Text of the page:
MIT Sloan’s Ezra Zuckerman helps to launch new journal Sociological Science
Online journal adopts an open-source model and aims to publish papers “as written” to foster debate and speed access to research
March 18, 2014
A group of seven sociologists last month launched Sociological Science, a peer-reviewed journal with the goal of publishing the highest quality research, but doing so faster and making work available to the public at no charge. The journal, whose editors include MIT Sloan professor Ezra Zuckerman, launched Feb. 18 with papers on “The Structure of Online Activism,” “Political Ideology and Racial Preferences in Online Dating,” and “Pathways to Science and Engineering Bachelor’s Degrees for Men and Women.”
A notable difference between Sociological Science and the three existing flagship journals in the field is summed up in one word: speed. Authors receive an answer about whether a paper is published within 30 days, in contrast to lengthy and sometimes mysterious publication timelines at older journals. To Zuckerman, academic journals tend to reflect the era of their founding. There hasn’t been a new entry to the field of flagship sociology journals since 1936, he said.
Sociological Science seeks to transform the process of publication with a resolve to make “errors of commission rather than errors of omission,” Zuckerman said. Readers, the editors propose, are the best judges of an article’s impact and are best suited to foster debate about articles. Unlike traditional review boards at academic journals, editors decide about publication of a paper “as written,” rather than conducting a back and forth with authors that can result in published papers that reflect the tastes of reviewers rather than authors.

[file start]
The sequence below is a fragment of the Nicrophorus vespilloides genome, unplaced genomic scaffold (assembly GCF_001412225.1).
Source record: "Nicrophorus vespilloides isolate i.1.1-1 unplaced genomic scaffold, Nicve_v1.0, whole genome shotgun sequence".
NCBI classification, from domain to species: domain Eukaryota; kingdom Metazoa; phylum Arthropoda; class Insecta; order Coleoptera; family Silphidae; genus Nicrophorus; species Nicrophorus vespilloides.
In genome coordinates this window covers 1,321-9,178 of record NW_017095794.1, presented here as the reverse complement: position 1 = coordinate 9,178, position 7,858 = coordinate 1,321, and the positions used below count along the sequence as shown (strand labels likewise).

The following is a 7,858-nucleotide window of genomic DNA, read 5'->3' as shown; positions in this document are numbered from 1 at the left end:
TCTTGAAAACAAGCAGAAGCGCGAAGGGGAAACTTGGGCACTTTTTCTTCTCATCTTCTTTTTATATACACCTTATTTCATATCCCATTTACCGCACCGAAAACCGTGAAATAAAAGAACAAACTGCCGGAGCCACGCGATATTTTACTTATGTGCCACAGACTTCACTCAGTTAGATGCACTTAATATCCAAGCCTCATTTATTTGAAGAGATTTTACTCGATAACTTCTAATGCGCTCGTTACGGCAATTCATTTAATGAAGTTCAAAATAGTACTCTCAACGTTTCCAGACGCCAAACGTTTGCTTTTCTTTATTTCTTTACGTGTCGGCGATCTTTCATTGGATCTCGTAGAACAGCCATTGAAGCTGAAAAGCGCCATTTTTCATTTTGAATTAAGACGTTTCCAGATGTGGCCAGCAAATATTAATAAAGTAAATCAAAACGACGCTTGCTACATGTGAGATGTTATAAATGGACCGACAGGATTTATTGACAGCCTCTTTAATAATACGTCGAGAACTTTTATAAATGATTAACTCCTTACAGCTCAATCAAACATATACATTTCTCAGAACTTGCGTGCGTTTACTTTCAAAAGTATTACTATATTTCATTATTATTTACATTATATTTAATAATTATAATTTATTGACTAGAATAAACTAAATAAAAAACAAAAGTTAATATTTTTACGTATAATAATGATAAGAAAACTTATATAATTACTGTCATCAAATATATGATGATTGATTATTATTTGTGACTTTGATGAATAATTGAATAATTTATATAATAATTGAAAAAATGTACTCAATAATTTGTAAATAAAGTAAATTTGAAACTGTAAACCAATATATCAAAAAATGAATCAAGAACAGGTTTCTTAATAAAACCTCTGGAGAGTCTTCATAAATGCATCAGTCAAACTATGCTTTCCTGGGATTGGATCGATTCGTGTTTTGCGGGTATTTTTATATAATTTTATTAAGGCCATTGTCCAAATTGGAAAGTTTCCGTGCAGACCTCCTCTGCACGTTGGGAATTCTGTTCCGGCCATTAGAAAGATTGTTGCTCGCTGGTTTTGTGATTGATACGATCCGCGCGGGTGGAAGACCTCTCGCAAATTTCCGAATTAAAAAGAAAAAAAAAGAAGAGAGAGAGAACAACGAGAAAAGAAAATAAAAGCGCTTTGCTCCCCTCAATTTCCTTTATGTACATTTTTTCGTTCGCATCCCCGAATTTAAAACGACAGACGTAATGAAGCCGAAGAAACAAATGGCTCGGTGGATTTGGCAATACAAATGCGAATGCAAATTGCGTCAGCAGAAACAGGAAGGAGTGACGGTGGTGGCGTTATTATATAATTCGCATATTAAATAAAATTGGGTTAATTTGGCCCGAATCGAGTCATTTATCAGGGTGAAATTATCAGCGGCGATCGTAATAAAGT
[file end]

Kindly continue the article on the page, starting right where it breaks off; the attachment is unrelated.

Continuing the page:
“The traditional review process has difficulty with things that are really innovative,” Zuckerman said. “To the extent that an article is really challenging conventional wisdom, this can make it really tough to get through to publication. There are all kinds of stories about what are retroactively regarded as great papers, foundational papers, having a lot trouble being published in the various journals.”
“Every paper has a tradeoff,” Zuckerman said. “There’s some benefit, but there are always going to be limitations one could focus on. Early on in a new line of work the limitations are going to be clear, and especially if they’re challenging entrenched interests it’s easy to put the articles aside. The question is: ‘Are you going to focus on the limitations or the benefits?’”
Zuckerman said the commitment to keeping the journal free and accessible to all is an important founding principle among the journal’s editors, but he recognizes the term “open access” has earned no small amount of suspicion in academic circles. A number of academic journals have recently been exposed accepting and publishing papers composed of computer-generated gibberish. Quality control, Zuckerman said, will be high at Sociological Science. Most papers will be rejected.
The journal also hosts a “Reactions” forum where readers can respond to articles, and authors can respond and engage with readers. According to Zuckerman, thoughtful discussion about research through the forum began almost immediately.
Zuckerman emphasized that editorial decisions, though speedy, are being made by a team with high standards for academic rigor. Sociological Science is led by Editor-in-Chief Jesper Sorensen of Stanford University and six deputy editors, including Zuckerman and colleagues from Stanford, New York University, Cornell University, and Yale University. A panel of 43 consulting editors, composed of top sociologists from around the world, ensures a diverse and global perspective.
“We created a society to own it, called the Society for Sociological Science,” Zuckerman said. “But basically, we’re a just a bunch of colleagues who, because of modern communications technology, can communicate about how to manage the journal and make decisions on how to adjudicate a particular article. A lot of what we’re doing, like making relatively rapid decisions about articles, just wouldn’t be possible with a different kind of structure.”
Sociological Science will publish several articles a month, not in a traditional, packaged “issue” format, but on a rolling basis as publication decisions are made. Numerous reputable sociologists have already submitted strong articles, Zuckerman said, a good indication that the journal is fulfilling a need in the field.